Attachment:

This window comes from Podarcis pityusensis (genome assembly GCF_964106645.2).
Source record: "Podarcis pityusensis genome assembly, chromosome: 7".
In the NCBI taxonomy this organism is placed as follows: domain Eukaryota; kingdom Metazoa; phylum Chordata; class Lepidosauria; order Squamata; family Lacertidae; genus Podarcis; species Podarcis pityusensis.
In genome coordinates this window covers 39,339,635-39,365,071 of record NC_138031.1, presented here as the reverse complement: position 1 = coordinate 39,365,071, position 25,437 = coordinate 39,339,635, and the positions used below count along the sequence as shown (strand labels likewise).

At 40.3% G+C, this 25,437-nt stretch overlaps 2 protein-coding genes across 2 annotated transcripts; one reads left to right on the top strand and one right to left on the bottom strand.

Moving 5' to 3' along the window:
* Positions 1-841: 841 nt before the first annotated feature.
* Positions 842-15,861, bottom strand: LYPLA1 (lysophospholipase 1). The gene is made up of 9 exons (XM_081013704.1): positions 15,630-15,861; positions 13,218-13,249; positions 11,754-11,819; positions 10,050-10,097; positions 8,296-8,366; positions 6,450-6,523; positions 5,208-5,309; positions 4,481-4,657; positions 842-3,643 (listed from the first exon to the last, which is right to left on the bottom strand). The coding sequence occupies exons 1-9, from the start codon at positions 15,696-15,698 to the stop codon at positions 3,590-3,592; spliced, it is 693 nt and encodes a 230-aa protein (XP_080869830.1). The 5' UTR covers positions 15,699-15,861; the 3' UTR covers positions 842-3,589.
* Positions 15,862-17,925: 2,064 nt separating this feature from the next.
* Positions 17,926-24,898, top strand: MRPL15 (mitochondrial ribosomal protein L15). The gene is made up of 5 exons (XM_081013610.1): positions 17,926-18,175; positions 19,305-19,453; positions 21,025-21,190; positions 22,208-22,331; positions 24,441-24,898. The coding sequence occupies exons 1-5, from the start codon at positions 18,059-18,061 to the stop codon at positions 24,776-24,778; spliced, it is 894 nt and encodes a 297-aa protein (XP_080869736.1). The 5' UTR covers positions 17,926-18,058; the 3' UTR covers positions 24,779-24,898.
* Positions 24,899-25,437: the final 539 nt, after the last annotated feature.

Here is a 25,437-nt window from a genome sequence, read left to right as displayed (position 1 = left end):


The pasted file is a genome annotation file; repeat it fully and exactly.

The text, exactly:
This window comes from Podarcis pityusensis (genome assembly GCF_964106645.2).
Source record: "Podarcis pityusensis genome assembly, chromosome: 7".
In the NCBI taxonomy this organism is placed as follows: domain Eukaryota; kingdom Metazoa; phylum Chordata; class Lepidosauria; order Squamata; family Lacertidae; genus Podarcis; species Podarcis pityusensis.
In genome coordinates this window covers 39,339,635-39,365,071 of record NC_138031.1, presented here as the reverse complement: position 1 = coordinate 39,365,071, position 25,437 = coordinate 39,339,635, and the positions used below count along the sequence as shown (strand labels likewise).

At 40.3% G+C, this 25,437-nt stretch overlaps 2 protein-coding genes across 2 annotated transcripts; one reads left to right on the top strand and one right to left on the bottom strand.

Moving 5' to 3' along the window:
* Positions 1-841: 841 nt before the first annotated feature.
* Positions 842-15,861, bottom strand: LYPLA1 (lysophospholipase 1). The gene is made up of 9 exons (XM_081013704.1): positions 15,630-15,861; positions 13,218-13,249; positions 11,754-11,819; positions 10,050-10,097; positions 8,296-8,366; positions 6,450-6,523; positions 5,208-5,309; positions 4,481-4,657; positions 842-3,643 (listed from the first exon to the last, which is right to left on the bottom strand). The coding sequence occupies exons 1-9, from the start codon at positions 15,696-15,698 to the stop codon at positions 3,590-3,592; spliced, it is 693 nt and encodes a 230-aa protein (XP_080869830.1). The 5' UTR covers positions 15,699-15,861; the 3' UTR covers positions 842-3,589.
* Positions 15,862-17,925: 2,064 nt separating this feature from the next.
* Positions 17,926-24,898, top strand: MRPL15 (mitochondrial ribosomal protein L15). The gene is made up of 5 exons (XM_081013610.1): positions 17,926-18,175; positions 19,305-19,453; positions 21,025-21,190; positions 22,208-22,331; positions 24,441-24,898. The coding sequence occupies exons 1-5, from the start codon at positions 18,059-18,061 to the stop codon at positions 24,776-24,778; spliced, it is 894 nt and encodes a 297-aa protein (XP_080869736.1). The 5' UTR covers positions 17,926-18,058; the 3' UTR covers positions 24,779-24,898.
* Positions 24,899-25,437: the final 539 nt, after the last annotated feature.

Here is a 25,437-nt window from a genome sequence, read left to right as displayed (position 1 = left end):